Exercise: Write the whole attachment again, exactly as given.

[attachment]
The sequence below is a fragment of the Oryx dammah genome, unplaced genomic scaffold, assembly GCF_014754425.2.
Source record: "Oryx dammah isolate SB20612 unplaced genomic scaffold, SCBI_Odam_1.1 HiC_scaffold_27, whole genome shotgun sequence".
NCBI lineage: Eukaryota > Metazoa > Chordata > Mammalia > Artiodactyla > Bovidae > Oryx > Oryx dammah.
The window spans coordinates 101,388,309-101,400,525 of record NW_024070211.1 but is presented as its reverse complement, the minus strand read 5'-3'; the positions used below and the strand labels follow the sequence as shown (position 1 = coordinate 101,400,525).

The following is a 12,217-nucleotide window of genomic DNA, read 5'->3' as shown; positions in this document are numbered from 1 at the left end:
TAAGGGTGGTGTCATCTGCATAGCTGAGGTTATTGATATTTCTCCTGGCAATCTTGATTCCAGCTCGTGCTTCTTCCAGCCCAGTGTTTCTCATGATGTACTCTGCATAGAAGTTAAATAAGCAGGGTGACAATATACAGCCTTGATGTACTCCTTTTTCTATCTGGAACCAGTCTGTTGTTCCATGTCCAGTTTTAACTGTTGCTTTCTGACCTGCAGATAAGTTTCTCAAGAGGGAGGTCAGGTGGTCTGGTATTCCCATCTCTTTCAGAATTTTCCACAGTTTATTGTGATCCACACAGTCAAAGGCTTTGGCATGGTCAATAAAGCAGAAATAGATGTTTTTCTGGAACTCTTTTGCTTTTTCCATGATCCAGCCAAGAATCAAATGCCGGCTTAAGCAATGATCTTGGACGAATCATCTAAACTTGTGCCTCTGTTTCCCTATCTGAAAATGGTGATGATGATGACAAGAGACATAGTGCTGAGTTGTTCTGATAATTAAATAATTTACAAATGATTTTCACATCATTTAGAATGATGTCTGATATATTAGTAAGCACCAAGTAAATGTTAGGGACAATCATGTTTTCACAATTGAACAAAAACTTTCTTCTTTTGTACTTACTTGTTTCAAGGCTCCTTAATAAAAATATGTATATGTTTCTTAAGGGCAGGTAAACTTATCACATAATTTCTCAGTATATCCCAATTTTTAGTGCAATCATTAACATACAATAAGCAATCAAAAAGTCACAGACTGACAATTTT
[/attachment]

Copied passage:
The sequence below is a fragment of the Oryx dammah genome, unplaced genomic scaffold, assembly GCF_014754425.2.
Source record: "Oryx dammah isolate SB20612 unplaced genomic scaffold, SCBI_Odam_1.1 HiC_scaffold_27, whole genome shotgun sequence".
NCBI lineage: Eukaryota > Metazoa > Chordata > Mammalia > Artiodactyla > Bovidae > Oryx > Oryx dammah.
The window spans coordinates 101,388,309-101,400,525 of record NW_024070211.1 but is presented as its reverse complement, the minus strand read 5'-3'; the positions used below and the strand labels follow the sequence as shown (position 1 = coordinate 101,400,525).

The following is a 12,217-nucleotide window of genomic DNA, read 5'->3' as shown; positions in this document are numbered from 1 at the left end:
TAAGGGTGGTGTCATCTGCATAGCTGAGGTTATTGATATTTCTCCTGGCAATCTTGATTCCAGCTCGTGCTTCTTCCAGCCCAGTGTTTCTCATGATGTACTCTGCATAGAAGTTAAATAAGCAGGGTGACAATATACAGCCTTGATGTACTCCTTTTTCTATCTGGAACCAGTCTGTTGTTCCATGTCCAGTTTTAACTGTTGCTTTCTGACCTGCAGATAAGTTTCTCAAGAGGGAGGTCAGGTGGTCTGGTATTCCCATCTCTTTCAGAATTTTCCACAGTTTATTGTGATCCACACAGTCAAAGGCTTTGGCATGGTCAATAAAGCAGAAATAGATGTTTTTCTGGAACTCTTTTGCTTTTTCCATGATCCAGCCAAGAATCAAATGCCGGCTTAAGCAATGATCTTGGACGAATCATCTAAACTTGTGCCTCTGTTTCCCTATCTGAAAATGGTGATGATGATGACAAGAGACATAGTGCTGAGTTGTTCTGATAATTAAATAATTTACAAATGATTTTCACATCATTTAGAATGATGTCTGATATATTAGTAAGCACCAAGTAAATGTTAGGGACAATCATGTTTTCACAATTGAACAAAAACTTTCTTCTTTTGTACTTACTTGTTTCAAGGCTCCTTAATAAAAATATGTATATGTTTCTTAAGGGCAGGTAAACTTATCACATAATTTCTCAGTATATCCCAATTTTTAGTGCAATCATTAACATACAATAAGCAATCAAAAAGTCACAGACTGACAATTTT